Here is an example of all three above. From what I know, the patterns are checked in order of how I coded them.
As I said, the first block handles my static stuff. I’ve specified a folder called public and inside of there I’d place my CSS and JS files. Once I drop in a style file I’d address it by just pointing the URL to /public/style.css.
The second block handles the home page request. Don’t worry about “blog” just yet, I’ll explain it in a bit. But basically, you can see that I’m calling for some data and then rendering it. (Again, more on that in a second.)
Finally - I added support for loading one particular blog entry. Note that I was able to precisely define a URL pattern of /entry/X. I could have done anything here at all. I love that freedom. To be clear, you can do the exact same in ColdFusion if you add in a URL rewriter like what’s built into Apache. But I like having it right here in my application. It makes it a bit easier to mentally grasp what is going on in the application.
If you visit my blog often, you know that I use a slightly slicker URL scheme. It took me then 5 minutes to add this to my application:
If you look at the app.get(“/”) block above, you can see where I run res.render(). The first argument is the name of a template to run. By default this will be in a subdirectory called views. The second argument is data I’m passing to the view. Here is what home.html looks like - and remember - I did this very fast and kinda ugly. Normally you would have a bit more HTML in there:
I am not a fan of the template syntax. Frankly it felt like I was writing classic ASP. That being said - it did work. Note that I’m doing a bit of work to create the fancy URL. EJS supports (I believe) writing your own helper functions. Normally I’d have built something to simplify that so that the view had much less logic in it. Just assume that as my first view I didn’t write this as nicely as I would if given more time. As a comparison, here is the view for an individual blog entry:
As I mentioned, I’m not really a fan of EJS. There are other alternatives. Right now I’m considering Dust, but as I ran into problems with that, I couldn’t actually use it.
Hopefully at this point you have a rough feel for how Express lets you handle requests and specify views to actually render them. Let’s talk about the database layer. After I figured out how to do my views and pass parameters around, I needed to get database support. This is where I got to play around more with NPM. NPM, or the Node Package Manager, is an incredibly powerful tool and probably one of the main reasons Node is so popular. (Other platforms have similar support.) From the command line you can tell Node to get a package (think open source project focused on adding a particular feature) and install it to your system. You can also tell your application itself that it requires a package. So for example, my application needs Express and MySQL support. I can use a special file (package.json) to note these requirements, run one command, and all the supporting libraries just magically come in.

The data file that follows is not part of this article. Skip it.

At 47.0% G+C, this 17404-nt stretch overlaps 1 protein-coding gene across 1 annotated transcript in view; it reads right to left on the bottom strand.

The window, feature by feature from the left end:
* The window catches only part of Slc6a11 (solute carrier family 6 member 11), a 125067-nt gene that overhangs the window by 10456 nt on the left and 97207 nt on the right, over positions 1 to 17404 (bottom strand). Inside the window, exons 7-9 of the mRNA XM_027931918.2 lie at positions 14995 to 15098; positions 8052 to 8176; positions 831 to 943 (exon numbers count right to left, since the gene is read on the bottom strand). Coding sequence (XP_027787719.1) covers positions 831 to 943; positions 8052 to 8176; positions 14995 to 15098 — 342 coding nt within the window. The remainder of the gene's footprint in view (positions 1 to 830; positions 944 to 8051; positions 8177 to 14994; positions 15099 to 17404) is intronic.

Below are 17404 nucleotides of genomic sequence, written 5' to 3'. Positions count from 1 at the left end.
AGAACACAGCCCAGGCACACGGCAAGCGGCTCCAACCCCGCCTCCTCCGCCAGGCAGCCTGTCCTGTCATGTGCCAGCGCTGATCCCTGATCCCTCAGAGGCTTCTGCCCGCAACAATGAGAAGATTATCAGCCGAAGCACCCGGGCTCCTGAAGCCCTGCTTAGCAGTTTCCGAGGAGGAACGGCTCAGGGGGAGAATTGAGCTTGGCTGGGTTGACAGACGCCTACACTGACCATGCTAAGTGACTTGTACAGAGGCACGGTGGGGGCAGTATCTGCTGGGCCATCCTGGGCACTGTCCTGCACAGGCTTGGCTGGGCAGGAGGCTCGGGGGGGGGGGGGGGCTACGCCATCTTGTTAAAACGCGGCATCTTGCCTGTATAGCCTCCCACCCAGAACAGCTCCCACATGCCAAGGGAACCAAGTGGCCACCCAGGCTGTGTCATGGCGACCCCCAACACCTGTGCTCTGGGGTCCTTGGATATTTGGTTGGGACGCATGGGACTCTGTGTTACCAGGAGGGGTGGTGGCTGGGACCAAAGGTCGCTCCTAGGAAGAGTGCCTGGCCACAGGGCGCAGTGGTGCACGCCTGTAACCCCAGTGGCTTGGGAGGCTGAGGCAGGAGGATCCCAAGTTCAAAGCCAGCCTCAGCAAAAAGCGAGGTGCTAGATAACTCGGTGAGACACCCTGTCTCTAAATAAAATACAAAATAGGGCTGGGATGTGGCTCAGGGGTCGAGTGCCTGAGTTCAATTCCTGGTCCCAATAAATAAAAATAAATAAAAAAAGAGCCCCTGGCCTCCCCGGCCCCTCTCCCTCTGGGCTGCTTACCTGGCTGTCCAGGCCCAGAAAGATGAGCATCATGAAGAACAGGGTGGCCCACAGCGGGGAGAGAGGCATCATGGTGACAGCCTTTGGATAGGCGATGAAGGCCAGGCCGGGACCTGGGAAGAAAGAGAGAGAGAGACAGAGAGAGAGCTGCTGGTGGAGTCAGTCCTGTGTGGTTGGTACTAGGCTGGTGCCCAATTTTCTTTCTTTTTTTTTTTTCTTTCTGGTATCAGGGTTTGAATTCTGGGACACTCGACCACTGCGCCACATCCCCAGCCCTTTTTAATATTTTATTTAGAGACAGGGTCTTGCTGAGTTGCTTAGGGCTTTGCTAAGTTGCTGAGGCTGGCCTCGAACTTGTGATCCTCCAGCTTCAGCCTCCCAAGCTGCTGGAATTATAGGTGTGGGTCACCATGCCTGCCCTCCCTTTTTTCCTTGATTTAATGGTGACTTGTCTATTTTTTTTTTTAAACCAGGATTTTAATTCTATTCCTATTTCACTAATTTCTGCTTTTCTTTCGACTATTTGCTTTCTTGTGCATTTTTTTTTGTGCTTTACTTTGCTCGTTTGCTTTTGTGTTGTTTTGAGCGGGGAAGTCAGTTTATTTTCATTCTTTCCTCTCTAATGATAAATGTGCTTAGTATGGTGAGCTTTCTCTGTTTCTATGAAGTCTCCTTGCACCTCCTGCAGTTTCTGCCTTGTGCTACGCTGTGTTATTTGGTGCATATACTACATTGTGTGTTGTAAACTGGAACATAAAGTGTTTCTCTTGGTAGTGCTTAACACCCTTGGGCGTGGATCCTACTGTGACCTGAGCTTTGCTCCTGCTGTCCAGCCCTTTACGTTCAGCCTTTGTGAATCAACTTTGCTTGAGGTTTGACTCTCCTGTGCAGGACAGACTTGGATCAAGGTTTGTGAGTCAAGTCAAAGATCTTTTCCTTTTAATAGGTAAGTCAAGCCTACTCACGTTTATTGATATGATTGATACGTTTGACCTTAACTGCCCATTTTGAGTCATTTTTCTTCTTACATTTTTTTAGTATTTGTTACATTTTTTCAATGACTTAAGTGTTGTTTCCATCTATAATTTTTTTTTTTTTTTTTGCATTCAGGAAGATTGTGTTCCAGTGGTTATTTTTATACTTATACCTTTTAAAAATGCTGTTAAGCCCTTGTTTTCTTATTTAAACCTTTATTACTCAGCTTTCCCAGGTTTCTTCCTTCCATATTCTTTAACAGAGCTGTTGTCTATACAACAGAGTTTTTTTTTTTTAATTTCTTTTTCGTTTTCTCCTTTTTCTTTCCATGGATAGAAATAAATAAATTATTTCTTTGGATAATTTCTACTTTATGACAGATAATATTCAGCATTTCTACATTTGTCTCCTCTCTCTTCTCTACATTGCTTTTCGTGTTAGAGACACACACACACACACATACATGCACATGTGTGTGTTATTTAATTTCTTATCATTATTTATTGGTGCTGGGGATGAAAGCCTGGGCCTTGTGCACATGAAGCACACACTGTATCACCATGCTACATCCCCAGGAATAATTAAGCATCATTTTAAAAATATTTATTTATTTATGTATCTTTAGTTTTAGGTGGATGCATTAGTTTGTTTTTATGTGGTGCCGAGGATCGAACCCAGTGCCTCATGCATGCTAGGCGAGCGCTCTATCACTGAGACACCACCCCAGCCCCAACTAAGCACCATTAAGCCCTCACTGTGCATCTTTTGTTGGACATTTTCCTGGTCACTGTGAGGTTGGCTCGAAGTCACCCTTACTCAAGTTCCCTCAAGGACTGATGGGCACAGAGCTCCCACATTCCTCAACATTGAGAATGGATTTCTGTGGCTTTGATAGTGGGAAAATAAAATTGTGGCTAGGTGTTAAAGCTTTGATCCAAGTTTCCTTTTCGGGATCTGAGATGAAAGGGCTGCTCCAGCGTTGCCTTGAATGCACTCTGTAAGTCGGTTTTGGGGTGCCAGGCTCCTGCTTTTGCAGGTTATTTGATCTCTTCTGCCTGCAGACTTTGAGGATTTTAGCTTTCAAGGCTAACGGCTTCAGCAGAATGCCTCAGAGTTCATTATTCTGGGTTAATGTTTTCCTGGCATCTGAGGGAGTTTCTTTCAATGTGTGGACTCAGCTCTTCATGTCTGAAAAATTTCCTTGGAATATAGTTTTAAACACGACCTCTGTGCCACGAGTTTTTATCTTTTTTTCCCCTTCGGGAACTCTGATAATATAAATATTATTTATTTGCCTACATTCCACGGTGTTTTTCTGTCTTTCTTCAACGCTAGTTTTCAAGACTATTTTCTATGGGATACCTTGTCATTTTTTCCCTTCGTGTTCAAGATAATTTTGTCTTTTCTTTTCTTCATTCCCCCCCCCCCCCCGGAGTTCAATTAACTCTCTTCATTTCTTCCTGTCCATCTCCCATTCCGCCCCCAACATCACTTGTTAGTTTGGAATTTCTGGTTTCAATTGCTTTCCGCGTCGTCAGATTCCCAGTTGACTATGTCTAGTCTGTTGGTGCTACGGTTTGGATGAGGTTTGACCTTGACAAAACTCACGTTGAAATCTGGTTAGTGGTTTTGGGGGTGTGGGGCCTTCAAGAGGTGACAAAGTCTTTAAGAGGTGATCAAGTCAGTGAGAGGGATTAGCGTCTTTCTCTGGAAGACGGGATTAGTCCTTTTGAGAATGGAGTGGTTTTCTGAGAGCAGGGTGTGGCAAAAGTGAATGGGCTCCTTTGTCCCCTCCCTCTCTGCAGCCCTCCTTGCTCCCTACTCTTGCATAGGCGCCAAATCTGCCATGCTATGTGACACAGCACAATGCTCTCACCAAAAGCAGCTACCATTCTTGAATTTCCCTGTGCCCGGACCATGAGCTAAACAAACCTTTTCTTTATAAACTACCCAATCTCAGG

But… this isn’t all rainbows and unicorns. When I decided to add RSS support to my application, I used NPM to search for an RSS library. If I remember right, about 30 or so packages showed up. I froze like a deer in headlights. Don’t get me wrong, I like options, but I had absolutely no idea which one to pick. This is very much like the problem you may have with jQuery plugins. You can almost always count on jQuery having a plugin to do X, but finding out what the “best” one is can be a laborious process. I feel like I’m going to get some criticism on this, but I do wish people would keep this in mind when praising Node. For me, I picked the package with the name “rss” just because it had the simplest name. Luckily, the one I chose worked great. I was able to add RSS support soon after:
With all that being said, using MySQL was pretty easy. I began by just setting up the connection like so:
I then created a module called blog that would handle my service layer. Since I had a “con” object that represented my database connection, I exposed an API where I could pass it in to the blog:
Here then is my blog module. A ‘real’ blog engine would have quite a bit more of course but you get the idea.
So what do I think? I love it. Once I got my environment running (and be sure to use nodemon to make reloading automatic) I was able to rapidly build out a simple application. I loved the level of control I had over the request and how quick it was to get up and running. I didn’t love the fact that the quality wasn’t quite consistent across various modules.
p.s. One more code snippet. I demonstrated the RSS support above. But I also built in a quick JSON view as well. It was incredibly difficult. Honest. This took me hours to write. (Heh…)